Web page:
Fluorescent Imaging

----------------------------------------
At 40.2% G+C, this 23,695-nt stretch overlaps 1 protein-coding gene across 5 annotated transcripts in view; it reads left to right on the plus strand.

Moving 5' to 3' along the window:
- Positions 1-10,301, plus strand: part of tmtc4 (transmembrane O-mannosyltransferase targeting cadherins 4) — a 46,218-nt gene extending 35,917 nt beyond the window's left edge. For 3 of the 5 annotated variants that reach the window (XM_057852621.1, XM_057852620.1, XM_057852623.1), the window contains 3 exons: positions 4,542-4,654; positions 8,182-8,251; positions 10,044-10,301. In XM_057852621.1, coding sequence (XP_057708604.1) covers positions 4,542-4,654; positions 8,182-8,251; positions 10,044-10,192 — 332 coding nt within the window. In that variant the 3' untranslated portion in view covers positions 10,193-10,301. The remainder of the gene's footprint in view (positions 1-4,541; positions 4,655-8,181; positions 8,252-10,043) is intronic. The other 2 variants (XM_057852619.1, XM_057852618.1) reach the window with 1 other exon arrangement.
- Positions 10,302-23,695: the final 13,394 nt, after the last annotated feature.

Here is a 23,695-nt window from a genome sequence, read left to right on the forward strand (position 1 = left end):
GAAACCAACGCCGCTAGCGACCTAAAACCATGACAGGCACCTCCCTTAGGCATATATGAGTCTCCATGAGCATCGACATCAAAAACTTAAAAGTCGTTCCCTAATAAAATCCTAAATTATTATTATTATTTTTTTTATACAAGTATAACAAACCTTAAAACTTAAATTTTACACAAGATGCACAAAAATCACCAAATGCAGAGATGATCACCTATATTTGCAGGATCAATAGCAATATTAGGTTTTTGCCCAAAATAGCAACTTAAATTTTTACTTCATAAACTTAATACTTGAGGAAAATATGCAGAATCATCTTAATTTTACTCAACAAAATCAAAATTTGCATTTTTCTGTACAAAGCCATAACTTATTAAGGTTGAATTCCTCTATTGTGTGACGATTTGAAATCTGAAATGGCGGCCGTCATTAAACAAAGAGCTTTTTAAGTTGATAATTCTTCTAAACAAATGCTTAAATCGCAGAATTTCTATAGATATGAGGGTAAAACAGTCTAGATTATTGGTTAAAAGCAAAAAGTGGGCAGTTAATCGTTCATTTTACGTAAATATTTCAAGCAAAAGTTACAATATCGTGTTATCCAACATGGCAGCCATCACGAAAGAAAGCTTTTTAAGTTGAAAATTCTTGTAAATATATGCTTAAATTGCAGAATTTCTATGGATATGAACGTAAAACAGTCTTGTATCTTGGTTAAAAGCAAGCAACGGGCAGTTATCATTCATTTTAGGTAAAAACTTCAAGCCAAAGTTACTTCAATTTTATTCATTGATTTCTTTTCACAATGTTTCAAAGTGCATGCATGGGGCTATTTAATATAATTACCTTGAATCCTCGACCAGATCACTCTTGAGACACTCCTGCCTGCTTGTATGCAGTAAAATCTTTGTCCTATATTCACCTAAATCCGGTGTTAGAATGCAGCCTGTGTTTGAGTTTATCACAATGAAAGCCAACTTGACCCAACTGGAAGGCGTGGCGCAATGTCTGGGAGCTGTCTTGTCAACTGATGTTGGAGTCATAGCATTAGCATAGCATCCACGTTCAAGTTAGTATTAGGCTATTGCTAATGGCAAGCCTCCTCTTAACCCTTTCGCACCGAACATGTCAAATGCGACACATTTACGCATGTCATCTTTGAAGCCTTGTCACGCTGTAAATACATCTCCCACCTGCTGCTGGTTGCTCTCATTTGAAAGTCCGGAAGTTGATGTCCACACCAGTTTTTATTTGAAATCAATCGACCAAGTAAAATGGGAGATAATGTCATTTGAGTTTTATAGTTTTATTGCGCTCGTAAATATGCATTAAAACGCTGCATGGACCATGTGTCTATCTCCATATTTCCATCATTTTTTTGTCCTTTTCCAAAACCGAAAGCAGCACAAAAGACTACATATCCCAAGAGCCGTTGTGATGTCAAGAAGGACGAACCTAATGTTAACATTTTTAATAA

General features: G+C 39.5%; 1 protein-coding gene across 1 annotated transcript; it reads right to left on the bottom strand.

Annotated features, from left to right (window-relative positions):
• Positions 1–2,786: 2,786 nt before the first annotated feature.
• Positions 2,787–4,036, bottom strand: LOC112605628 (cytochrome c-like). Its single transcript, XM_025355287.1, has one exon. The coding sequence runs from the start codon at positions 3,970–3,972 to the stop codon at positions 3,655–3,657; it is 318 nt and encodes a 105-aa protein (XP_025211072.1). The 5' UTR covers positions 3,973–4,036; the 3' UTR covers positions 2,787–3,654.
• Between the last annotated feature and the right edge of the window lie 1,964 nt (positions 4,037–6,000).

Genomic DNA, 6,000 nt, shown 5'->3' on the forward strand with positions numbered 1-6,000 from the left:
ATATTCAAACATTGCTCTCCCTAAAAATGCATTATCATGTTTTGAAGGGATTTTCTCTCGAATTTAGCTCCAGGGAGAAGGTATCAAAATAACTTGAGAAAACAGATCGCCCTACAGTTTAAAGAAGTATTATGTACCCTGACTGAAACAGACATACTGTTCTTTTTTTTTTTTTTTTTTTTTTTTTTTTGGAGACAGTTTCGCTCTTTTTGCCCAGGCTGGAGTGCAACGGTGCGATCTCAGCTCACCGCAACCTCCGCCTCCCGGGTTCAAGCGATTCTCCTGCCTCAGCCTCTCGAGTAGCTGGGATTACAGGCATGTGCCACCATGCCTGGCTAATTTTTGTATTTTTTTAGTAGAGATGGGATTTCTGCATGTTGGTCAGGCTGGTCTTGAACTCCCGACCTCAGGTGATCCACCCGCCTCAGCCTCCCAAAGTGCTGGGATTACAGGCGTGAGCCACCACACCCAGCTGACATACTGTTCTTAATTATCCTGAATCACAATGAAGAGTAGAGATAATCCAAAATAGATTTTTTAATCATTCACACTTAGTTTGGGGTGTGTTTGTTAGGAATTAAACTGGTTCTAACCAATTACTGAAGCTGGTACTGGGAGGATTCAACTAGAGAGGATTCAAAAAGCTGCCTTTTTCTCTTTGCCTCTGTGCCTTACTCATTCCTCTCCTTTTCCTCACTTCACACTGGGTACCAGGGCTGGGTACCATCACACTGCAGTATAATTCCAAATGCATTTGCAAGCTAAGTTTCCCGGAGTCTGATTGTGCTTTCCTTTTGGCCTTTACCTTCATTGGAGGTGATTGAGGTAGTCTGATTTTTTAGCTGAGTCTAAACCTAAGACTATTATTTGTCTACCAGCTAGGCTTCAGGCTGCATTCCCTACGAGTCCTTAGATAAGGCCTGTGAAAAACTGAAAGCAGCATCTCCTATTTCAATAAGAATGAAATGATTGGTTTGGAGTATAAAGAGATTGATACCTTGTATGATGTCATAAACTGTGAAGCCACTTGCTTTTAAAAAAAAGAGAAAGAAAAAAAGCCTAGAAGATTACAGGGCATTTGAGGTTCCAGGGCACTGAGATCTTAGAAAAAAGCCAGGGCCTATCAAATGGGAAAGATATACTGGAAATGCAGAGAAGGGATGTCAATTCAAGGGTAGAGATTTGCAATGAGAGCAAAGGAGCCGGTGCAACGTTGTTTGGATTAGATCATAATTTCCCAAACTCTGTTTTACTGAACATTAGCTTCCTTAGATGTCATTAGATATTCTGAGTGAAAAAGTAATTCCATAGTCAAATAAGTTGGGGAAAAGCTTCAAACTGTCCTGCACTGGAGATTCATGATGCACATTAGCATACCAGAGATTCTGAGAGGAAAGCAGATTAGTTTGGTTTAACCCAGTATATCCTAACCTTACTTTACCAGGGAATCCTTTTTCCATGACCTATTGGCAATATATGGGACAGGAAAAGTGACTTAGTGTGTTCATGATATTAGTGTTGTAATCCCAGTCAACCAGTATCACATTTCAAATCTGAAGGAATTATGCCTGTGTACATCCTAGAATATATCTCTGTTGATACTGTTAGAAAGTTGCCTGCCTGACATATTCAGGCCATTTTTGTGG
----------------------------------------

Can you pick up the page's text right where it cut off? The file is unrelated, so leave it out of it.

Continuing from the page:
Fluorescent imaging techniques, as well as electron microscopyx-ray crystallographyNMR spectroscopyatomic force microscopy (AFM) and small-angle scattering (SAS) both with X-rays and neutrons (SAXS/SANS) are often used to visualize structures of biological significance. Protein dynamics can be observed by neutron spin echo spectroscopy. Conformational change in structure can be measured using techniques such as dual polarization interferometry, circular dichroismSAXS and SANS. Direct manipulation of molecules using optical tweezers or AFM, can also be used to monitor biological events where forces and distances are at the nanoscale. Molecular biophysicists often consider complex biological events as systems of interacting entities which can be understood e.g. through statistical mechanicsthermodynamics and chemical kinetics. By drawing knowledge and experimental techniques from a wide variety of disciplines, biophysicists are often able to directly observe, model or even manipulate the structures and interactions of individual molecules or complexes of molecules. In addition to traditional (i.e. molecular and cellular) biophysical topics like structural biology or enzyme kinetics, modern biophysics encompasses an extraordinarily broad range of research, from bioelectronics to quantum biology involving both experimental and theoretical tools. It is becoming increasingly common for biophysicists to apply the models and experimental techniques derived from physics, as well as mathematics and statistics, to larger systems such as tissuesorgans, populations and ecosystems. Biophysical models are used extensively in the study of electrical conduction in single neurons, as well as neural circuit analysis in both tissue and whole brain.

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